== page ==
Authors
Stevan Harnad
Université du Québec à Montréal
Abstract
Turing's celebrated 1950 paper proposes a very general methodological criterion for modelling mental function: total functional equivalence and indistinguishability. His criterion gives rise to a hierarchy of Turing Tests, from subtotal ("toy") fragments of our functions (t1), to total symbolic (pen-pal) function (T2 -- the standard Turing Test), to total external sensorimotor (robotic) function (T3), to total internal microfunction (T4), to total indistinguishability in every empirically discernible respect (T5). This is a "reverse-engineering" hierarchy of (decreasing) empirical underdetermination of the theory by the data. Level t1 is clearly too underdetermined, T2 is vulnerable to a counterexample (Searle's Chinese Room Argument), and T4 and T5 are arbitrarily overdetermined. Hence T3 is the appropriate target level for cognitive science. When it is reached, however, there will still remain more unanswerable questions than when Physics reaches its Grand Unified Theory of Everything (GUTE), because of the mind/body problem and the other-minds problem, both of which are inherent in this empirical domain, even though Turing hardly mentions them.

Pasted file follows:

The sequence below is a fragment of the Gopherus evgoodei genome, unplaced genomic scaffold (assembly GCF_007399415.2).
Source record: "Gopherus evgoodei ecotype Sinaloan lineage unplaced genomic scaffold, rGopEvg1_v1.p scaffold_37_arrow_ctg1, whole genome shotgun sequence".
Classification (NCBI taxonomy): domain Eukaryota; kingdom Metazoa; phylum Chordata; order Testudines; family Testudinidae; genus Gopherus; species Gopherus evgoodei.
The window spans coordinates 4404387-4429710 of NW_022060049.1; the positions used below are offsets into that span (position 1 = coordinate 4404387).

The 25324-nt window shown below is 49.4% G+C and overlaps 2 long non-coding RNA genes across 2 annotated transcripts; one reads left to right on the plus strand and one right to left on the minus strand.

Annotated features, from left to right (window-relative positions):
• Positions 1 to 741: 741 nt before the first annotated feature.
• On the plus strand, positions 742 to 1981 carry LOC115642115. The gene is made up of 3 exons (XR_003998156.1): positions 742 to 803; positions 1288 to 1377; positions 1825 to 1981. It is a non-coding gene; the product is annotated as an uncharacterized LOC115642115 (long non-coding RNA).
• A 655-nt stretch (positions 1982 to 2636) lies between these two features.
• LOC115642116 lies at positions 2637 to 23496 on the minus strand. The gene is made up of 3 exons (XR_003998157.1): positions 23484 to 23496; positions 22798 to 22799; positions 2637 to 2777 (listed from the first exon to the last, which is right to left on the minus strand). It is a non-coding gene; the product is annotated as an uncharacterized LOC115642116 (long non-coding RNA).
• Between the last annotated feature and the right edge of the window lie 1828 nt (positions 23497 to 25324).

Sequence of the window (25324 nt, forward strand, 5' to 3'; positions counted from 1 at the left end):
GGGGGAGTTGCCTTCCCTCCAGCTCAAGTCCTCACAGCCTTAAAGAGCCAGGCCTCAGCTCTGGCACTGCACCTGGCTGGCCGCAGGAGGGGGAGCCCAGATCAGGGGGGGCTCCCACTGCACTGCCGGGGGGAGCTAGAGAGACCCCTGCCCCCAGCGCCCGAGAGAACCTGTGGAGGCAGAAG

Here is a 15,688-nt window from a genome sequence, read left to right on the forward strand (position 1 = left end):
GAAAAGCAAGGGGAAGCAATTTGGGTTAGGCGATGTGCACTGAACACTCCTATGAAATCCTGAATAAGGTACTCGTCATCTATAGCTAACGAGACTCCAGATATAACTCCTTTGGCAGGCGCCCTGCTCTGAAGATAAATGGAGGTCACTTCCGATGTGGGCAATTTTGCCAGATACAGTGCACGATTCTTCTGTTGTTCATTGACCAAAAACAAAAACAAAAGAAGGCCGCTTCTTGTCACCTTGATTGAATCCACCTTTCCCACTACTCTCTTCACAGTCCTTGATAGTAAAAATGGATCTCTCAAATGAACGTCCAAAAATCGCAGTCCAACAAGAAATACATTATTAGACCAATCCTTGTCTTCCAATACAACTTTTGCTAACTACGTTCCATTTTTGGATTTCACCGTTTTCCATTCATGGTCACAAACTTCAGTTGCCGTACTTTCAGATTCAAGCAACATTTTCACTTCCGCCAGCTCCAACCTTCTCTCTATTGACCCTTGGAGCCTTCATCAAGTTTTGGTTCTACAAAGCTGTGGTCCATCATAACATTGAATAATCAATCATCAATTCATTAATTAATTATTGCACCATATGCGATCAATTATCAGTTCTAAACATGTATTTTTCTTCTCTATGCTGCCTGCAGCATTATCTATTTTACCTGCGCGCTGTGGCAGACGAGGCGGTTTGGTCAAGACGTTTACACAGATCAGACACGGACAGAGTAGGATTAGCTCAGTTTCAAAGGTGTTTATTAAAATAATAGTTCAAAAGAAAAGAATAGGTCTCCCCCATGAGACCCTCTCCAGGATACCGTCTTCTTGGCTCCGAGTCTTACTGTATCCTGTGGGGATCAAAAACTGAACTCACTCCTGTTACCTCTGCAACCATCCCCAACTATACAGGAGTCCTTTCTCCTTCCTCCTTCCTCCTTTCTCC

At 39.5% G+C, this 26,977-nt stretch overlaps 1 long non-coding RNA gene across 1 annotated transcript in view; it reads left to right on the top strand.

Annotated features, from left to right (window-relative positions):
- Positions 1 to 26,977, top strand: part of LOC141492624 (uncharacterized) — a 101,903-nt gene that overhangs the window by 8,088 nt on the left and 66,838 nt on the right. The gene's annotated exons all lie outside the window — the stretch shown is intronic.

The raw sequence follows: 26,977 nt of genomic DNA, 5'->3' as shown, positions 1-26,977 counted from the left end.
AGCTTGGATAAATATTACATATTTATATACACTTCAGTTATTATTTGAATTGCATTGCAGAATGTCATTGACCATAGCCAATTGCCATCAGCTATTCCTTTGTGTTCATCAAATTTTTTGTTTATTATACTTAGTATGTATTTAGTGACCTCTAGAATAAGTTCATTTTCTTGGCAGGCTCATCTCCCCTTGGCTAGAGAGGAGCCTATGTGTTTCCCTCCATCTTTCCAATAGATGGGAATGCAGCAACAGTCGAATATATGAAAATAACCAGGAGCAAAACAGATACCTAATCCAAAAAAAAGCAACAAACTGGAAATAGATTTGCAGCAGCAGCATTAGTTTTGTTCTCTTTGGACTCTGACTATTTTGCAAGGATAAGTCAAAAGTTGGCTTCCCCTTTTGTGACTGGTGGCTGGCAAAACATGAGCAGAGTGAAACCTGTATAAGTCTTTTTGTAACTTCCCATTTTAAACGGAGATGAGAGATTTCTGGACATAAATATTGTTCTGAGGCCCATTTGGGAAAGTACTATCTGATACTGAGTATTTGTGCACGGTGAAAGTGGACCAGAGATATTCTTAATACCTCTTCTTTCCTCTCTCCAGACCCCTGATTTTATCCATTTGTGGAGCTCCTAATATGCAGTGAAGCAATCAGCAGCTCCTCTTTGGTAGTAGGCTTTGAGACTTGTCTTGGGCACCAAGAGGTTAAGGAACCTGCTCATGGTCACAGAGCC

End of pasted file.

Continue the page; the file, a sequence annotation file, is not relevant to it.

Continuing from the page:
Keywords Artificial Intelligence  Indistinguishable  Logic  Mind  Turing Test  Turing, A
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Reprint years 2004
DOI 10.1023/A:1008315308862
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The Uncanny Advantage of Using Androids in Cognitive and Social Science Research.Karl F. MacDorman & Hiroshi Ishiguro - 2006 - Interaction Studies. Social Behaviour and Communication in Biological and Artificial Systemsinteraction Studies / Social Behaviour and Communication in Biological and Artificial Systemsinteraction Studies 7 (3):297-337.
The Questioning Turing Test.Nicola Damassino - 2020 - Minds and Machines 30 (4):563-587.

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